Wednesday, April 1, 2009


#91, Remsen Street, Brooklyn

On the brick wall of 91 Remsen in Brooklyn Heights, just to the right of the brownstone's steep steps, a small red plaque stands. As I walked past recently and saw the plaque for the first time, I had my usual brief moment of syntactic confusion (I have tendencies to mix up Millers Arthur, Frank, and Henry). Then it clicked. Not Death of a Salesman (Arthur) and not the Sin City graphic novelist (Frank). Ah, that one: Henry! The one who wrote all that smut that was banned! Pleased, I looked longer at the plaque. The writer, born and bred in Brooklyn, lived at 91 Remsen for only a year, from 1924 to 1925. I still haven't read much of Henry Miller, just bits and pieces -- he's one on my list to delve into -- but I do remember that the recollections of Brooklyn I'd read of his were pretty disparaging ones. Take this paragraph:

It was in 1927, in the sunken basement of a dingy house in Brooklyn, that I first heard Rimbaud's name mentioned. I was then 36 years old and in the depths of my own protracted Season in Hell . . . I was then at the very lowest point of my whole career, my morale was completely shattered. I remember sitting in the cold dank basement trying to write by the light of a flickering candle with a pencil. I was trying to write a play depicting my own tragedy. I never succeeded in getting beyond the first act.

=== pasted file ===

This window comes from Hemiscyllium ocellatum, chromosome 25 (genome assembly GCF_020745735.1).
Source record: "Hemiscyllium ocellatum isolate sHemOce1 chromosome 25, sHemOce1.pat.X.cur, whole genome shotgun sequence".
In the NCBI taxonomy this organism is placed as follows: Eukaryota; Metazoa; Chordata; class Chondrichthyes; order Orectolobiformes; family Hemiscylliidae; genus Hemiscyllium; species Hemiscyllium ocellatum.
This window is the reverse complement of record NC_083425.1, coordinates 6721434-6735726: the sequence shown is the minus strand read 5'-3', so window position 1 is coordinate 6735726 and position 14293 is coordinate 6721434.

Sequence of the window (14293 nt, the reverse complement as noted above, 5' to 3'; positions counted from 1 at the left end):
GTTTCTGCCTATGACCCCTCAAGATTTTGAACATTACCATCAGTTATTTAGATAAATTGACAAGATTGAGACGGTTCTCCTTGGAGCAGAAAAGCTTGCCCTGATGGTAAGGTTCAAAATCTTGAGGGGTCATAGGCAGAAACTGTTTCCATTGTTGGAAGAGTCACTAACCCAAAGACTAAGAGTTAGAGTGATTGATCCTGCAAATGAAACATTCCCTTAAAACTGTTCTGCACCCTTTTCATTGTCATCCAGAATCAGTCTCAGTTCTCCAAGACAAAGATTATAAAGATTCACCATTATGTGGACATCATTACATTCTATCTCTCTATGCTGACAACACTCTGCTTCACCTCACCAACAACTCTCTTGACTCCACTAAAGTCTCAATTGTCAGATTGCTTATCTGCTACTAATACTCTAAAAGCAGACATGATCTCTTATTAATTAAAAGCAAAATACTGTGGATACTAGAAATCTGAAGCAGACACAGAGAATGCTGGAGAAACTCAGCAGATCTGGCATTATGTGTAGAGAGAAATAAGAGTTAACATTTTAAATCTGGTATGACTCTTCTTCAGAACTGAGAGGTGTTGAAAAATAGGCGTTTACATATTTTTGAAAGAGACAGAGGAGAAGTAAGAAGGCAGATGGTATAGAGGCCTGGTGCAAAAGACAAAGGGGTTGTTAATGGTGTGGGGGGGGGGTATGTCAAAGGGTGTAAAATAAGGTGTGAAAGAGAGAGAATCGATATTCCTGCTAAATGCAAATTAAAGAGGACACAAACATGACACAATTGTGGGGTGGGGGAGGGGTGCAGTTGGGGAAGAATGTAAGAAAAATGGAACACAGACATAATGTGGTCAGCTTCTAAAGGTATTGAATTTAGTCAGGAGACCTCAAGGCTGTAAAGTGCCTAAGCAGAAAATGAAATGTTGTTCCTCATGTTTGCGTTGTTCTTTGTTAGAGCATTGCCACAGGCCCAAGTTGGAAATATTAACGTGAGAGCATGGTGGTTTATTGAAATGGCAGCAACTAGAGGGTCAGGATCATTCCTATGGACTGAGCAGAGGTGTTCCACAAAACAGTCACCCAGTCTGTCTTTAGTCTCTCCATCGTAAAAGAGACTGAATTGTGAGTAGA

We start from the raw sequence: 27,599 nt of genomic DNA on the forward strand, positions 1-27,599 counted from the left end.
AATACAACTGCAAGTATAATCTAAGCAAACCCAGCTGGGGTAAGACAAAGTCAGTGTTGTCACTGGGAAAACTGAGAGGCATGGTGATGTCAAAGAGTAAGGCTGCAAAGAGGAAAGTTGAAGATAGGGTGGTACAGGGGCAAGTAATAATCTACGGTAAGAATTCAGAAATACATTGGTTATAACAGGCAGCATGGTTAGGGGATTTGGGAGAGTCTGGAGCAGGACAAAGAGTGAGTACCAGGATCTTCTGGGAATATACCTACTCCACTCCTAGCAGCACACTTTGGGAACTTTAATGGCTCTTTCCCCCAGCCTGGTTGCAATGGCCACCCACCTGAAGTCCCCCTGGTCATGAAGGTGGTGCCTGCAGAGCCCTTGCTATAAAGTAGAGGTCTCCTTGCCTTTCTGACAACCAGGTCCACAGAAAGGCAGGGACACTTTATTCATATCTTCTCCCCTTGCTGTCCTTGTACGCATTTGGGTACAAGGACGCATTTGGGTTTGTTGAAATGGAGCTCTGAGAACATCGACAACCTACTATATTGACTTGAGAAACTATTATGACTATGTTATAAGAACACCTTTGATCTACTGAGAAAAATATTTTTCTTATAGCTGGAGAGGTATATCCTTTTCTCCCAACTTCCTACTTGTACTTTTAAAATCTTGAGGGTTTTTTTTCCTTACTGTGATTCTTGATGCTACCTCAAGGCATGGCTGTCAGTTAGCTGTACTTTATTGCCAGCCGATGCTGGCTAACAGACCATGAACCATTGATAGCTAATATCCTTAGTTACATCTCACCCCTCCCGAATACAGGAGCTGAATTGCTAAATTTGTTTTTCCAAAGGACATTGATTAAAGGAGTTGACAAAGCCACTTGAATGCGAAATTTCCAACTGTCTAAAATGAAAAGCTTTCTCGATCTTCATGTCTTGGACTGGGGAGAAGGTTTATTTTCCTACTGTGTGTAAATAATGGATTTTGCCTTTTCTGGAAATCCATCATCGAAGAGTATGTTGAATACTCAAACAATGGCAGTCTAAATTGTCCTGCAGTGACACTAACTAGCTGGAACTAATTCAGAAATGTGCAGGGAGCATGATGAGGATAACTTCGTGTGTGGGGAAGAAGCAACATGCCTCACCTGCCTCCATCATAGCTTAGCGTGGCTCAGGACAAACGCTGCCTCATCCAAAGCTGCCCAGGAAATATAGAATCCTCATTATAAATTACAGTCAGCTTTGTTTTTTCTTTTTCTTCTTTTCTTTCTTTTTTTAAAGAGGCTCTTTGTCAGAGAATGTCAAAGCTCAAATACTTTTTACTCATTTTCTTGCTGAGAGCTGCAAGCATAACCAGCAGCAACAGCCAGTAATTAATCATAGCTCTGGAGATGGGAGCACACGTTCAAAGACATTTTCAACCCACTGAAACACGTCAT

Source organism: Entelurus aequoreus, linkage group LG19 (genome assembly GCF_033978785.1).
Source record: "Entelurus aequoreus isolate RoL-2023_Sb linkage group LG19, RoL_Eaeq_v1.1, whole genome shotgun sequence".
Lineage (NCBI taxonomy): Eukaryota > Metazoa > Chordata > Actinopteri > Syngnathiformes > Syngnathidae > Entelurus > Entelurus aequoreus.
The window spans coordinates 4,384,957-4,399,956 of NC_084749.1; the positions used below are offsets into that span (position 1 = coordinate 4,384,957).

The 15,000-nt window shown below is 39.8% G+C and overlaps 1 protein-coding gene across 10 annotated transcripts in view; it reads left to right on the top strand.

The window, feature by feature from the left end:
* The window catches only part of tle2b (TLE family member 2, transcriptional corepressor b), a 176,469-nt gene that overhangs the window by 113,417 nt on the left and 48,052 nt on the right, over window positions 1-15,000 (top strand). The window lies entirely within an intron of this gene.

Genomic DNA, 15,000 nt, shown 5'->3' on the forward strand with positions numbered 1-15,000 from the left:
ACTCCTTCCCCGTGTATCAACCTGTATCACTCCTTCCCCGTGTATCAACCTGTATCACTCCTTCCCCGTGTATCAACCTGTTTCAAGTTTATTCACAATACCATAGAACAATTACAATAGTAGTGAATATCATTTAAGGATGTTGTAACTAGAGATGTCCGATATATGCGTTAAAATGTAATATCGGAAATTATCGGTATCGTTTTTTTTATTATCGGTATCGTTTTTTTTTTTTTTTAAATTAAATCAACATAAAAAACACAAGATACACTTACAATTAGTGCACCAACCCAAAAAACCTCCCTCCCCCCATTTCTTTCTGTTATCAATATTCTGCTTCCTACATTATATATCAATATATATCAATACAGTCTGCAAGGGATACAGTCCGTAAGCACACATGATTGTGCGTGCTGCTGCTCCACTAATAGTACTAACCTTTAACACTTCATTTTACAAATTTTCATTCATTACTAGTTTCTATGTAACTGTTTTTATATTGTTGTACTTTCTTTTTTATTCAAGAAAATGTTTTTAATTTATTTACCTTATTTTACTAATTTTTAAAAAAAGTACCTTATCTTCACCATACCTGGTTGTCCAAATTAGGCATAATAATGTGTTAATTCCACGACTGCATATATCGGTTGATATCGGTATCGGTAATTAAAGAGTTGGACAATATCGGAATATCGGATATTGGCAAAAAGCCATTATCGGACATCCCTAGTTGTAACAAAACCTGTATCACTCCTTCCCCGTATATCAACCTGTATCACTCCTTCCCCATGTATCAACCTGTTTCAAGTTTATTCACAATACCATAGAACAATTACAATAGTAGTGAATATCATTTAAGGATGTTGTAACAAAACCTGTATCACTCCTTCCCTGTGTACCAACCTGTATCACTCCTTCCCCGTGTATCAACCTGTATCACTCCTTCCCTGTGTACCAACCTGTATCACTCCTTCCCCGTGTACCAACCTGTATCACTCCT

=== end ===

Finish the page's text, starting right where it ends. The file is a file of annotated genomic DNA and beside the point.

This is the bleak opening to The Time of the Assassins, Miller's study of Rimbaud. It's billed as such, though as Karl Shapiro notes in his introduction to Tropic of Cancer, the discursive and subjective Assasins is "one of the best books on Rimbaud ever written, although it mostly about Henry Miller." It's a decidedly weird book, bordering on the fawning and the fan-fiction, but I think it's the obsessive Rimbaud -- He's Just Like Us! mindset (such as one sees in celeb mags that fixate, with fascination, on the fact that stars -- not just us boring, ordinary chumps -- also pump gas, drink iced coffee, and reach to the top shelf for toilet paper -- OMG!) that makes it interesting. Another excerpt from the same book:

Like Rimbaud, I hated the place I was born in. I will hate it till my dying day. My impulse was to break loose from the home, from the city I detest.

With these less-than-flattering portraits of the borough in mind, I was curious about Miller's year at 91 Remsen Street. I was going by memory. Could this idyllic brownstone be the same basement flat where he spent his Season in Hell? Was this where he spent his miserable childhood? As it turned out, nothing could have been farther from the truth. At the time, mercurial Miller was on the upswing, building what he himself called his "Japanese love nest" with his new wife right here in Brooklyn Heights. He describes the space in his novel Plexus (many of Miller's novels draw heavily on autobiography):